As a longtime supporter (and user) of Microsoft, I’m glad to see that the company is starting to really adapt and thrive in the new era of operating systems and mobile computing. Although the ill-fated Windows Phone continues to struggle against the juggernauts of Google’s Android and Apple’s iPhone, the Windows operating system is seeing a renaissance under the leadership of the recently instated CEO, Satya Nadella.
Windows 10 is currently available to test as a “preview build” and is set to be released to the general public sometime this summer. Windows 10 is the biggest change to the industry-leading operating system in years and also heralds a new era for Microsoft.
Here are the most important things you should know about the upcoming release of Windows 10.
One of the most exciting announcements about Windows 10 is the one that will directly affect your checking account. In a stunning departure from a business model that has existed for essentially the entire 40-year history of the tech titan, Microsoft has announced that Windows 10 will be free for those who already have the Windows 7 or Windows 8 operating system running on their machines – at least for the first year.
There has been a great deal of speculation about this decision; many believe the unpopularity of Windows 8 among enterprise customers was a factor and that Microsoft wants to get everyone onto its greatly revamped Windows OS as quickly as possible. Nevertheless, upgrading to Windows 10 should be a pain-free experience – at least from your wallet’s perspective.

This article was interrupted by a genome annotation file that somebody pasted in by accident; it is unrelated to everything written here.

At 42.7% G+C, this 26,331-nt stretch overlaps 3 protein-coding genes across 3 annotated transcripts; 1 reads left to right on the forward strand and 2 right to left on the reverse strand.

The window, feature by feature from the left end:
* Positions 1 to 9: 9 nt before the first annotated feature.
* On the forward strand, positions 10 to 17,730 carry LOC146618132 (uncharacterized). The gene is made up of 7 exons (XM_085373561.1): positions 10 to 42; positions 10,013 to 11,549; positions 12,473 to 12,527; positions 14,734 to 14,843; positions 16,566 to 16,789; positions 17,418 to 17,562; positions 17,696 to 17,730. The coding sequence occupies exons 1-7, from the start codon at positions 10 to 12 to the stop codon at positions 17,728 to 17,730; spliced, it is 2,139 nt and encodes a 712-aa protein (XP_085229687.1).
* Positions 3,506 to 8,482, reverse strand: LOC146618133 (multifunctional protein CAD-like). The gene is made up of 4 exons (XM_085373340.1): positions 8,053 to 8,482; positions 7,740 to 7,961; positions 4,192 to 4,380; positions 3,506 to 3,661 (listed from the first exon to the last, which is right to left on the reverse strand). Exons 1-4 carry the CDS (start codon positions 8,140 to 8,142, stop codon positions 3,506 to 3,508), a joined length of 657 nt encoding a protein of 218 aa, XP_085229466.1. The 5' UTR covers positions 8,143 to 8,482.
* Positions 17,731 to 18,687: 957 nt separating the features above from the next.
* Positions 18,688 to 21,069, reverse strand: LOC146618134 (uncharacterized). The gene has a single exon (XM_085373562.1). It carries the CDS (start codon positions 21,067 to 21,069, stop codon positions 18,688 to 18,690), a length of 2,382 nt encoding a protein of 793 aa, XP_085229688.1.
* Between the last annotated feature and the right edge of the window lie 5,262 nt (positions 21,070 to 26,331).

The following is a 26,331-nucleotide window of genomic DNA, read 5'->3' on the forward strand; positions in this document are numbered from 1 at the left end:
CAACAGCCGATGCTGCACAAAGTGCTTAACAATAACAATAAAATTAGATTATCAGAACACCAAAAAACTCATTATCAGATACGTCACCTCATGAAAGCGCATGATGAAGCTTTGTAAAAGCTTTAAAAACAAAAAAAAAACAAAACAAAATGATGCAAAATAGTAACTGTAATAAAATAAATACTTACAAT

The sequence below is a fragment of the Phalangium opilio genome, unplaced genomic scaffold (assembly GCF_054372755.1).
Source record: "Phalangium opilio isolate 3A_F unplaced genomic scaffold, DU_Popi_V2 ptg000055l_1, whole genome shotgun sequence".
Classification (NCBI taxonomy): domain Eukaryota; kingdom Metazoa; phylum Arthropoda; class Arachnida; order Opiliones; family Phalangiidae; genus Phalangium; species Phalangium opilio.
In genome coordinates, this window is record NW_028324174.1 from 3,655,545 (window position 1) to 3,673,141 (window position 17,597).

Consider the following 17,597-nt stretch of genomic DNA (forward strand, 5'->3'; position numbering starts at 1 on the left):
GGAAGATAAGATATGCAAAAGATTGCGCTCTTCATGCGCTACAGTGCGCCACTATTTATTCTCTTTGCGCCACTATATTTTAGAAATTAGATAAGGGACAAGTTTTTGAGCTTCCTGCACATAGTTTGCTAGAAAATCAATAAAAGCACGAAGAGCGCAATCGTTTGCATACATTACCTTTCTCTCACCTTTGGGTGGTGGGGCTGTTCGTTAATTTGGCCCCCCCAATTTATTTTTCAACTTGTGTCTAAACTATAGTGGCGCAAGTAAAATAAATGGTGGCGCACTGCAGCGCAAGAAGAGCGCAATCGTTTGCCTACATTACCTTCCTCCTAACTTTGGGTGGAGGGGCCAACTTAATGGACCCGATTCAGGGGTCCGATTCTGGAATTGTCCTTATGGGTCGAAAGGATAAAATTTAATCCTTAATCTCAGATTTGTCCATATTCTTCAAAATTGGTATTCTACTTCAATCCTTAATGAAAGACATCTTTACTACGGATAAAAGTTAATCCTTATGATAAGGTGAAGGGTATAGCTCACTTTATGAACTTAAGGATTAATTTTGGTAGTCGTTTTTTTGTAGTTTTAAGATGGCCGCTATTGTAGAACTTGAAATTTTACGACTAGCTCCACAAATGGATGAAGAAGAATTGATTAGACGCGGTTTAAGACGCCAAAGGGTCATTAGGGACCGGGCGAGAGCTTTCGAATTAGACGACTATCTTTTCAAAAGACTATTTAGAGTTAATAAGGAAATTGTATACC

For the few of us who have actually used the Windows Phone, Cortana is already familiar as Microsoft’s version of Siri (Apple) and Google Now. Unlike Siri and Google Now, Cortana will be deeply integrated into the Windows 10 experience and will allow users to quickly and easily add appointments to their Exchange calendars, open installed applications and, of course, search the Web, all without touching a mouse or keyboard.
While this isn’t necessarily something that all of you care about, it is still positive to see that Microsoft is working to integrate its disparate factions under one roof. Hopefully, the days in which communication was light and competition was fierce between Microsoft departments are now in the past, and the entire team can work together to provide the best possible products and services to Microsoft customers.
As far as gaming is concerned, Windows 10 will feature a much better gaming experience, thanks in large part to DirectX 12. Even more exciting is the fact that Xbox One games will be supported on Windows 10, which means that gamers on the Xbox One console will be able to play and interact with players who are playing the same game on a Windows 10 machine. There will be a number of other features that are now compatible across both platforms, which will make life much easier for gamers. While these might seem like minor points to non-gamers, it has been a pain point for gamers for decades.